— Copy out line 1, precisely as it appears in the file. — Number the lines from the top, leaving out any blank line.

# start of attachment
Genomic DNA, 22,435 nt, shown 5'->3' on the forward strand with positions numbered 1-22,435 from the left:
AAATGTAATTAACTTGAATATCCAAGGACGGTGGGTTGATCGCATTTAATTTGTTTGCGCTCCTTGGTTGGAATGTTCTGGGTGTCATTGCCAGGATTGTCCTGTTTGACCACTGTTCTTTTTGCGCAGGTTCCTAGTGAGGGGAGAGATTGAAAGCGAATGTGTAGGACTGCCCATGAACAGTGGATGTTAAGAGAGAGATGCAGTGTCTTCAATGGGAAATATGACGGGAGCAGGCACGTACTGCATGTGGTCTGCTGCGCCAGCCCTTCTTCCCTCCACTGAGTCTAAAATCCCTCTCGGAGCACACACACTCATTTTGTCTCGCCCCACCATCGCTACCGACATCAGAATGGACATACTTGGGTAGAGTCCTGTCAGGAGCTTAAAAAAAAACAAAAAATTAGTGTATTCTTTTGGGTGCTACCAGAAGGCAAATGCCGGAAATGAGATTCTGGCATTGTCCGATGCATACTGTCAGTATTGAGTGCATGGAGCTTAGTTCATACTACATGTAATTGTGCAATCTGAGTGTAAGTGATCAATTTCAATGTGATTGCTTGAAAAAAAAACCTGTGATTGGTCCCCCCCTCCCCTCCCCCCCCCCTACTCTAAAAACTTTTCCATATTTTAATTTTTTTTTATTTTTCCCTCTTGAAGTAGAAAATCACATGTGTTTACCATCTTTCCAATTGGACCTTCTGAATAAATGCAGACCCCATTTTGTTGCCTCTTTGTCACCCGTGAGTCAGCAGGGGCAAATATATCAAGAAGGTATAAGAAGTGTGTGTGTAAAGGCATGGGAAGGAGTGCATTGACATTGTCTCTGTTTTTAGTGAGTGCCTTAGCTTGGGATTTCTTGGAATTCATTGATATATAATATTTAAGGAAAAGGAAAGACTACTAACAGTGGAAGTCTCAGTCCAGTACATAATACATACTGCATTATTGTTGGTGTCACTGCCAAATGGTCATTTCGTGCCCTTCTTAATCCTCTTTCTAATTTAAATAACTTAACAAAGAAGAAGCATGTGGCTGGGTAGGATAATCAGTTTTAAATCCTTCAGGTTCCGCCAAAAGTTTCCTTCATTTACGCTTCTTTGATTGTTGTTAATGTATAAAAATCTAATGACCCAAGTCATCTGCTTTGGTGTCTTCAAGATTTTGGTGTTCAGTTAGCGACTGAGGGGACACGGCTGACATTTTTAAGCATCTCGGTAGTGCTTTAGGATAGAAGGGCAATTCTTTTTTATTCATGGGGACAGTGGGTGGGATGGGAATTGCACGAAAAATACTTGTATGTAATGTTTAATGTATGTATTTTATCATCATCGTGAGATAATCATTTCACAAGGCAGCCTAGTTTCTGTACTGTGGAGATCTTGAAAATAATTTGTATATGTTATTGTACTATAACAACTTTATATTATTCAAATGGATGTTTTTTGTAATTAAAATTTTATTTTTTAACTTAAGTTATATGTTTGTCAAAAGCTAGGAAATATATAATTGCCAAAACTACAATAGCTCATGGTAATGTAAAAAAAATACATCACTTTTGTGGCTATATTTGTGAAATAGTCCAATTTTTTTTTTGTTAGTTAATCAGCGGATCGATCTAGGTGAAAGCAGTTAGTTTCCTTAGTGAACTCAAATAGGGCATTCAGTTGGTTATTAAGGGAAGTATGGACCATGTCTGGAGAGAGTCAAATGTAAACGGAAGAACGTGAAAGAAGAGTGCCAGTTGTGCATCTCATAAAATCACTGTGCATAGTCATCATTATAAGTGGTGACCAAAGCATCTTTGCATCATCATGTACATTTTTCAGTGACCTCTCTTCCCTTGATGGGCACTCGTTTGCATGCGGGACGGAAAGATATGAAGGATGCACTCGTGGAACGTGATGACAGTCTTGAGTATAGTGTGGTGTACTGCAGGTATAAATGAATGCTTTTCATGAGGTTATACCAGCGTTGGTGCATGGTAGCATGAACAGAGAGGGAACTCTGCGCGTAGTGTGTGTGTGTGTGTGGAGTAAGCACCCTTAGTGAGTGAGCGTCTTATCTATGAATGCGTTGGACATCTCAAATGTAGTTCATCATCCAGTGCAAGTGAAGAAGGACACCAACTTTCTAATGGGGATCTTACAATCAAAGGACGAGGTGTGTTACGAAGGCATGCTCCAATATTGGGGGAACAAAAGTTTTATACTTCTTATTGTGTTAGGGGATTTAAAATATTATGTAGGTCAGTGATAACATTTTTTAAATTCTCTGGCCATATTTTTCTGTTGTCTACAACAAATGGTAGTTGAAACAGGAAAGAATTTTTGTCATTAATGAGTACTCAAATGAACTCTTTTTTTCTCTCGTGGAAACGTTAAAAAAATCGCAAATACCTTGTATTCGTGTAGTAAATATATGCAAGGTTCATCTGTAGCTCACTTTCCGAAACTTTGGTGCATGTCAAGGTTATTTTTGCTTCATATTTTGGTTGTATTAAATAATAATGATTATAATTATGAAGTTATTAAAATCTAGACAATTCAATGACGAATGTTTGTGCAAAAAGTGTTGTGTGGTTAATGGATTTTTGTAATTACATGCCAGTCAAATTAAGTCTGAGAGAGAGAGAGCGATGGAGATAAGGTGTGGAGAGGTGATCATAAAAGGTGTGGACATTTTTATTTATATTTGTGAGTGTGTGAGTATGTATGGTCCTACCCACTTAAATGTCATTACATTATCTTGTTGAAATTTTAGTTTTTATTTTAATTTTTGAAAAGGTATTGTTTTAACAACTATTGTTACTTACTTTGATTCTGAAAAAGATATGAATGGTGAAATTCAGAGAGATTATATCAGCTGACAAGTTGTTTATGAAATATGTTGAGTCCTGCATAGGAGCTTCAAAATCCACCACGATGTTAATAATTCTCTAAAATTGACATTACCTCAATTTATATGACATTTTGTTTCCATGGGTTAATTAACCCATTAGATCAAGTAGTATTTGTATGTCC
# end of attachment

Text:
Genomic DNA, 22,435 nt, shown 5'->3' on the forward strand with positions numbered 1-22,435 from the left: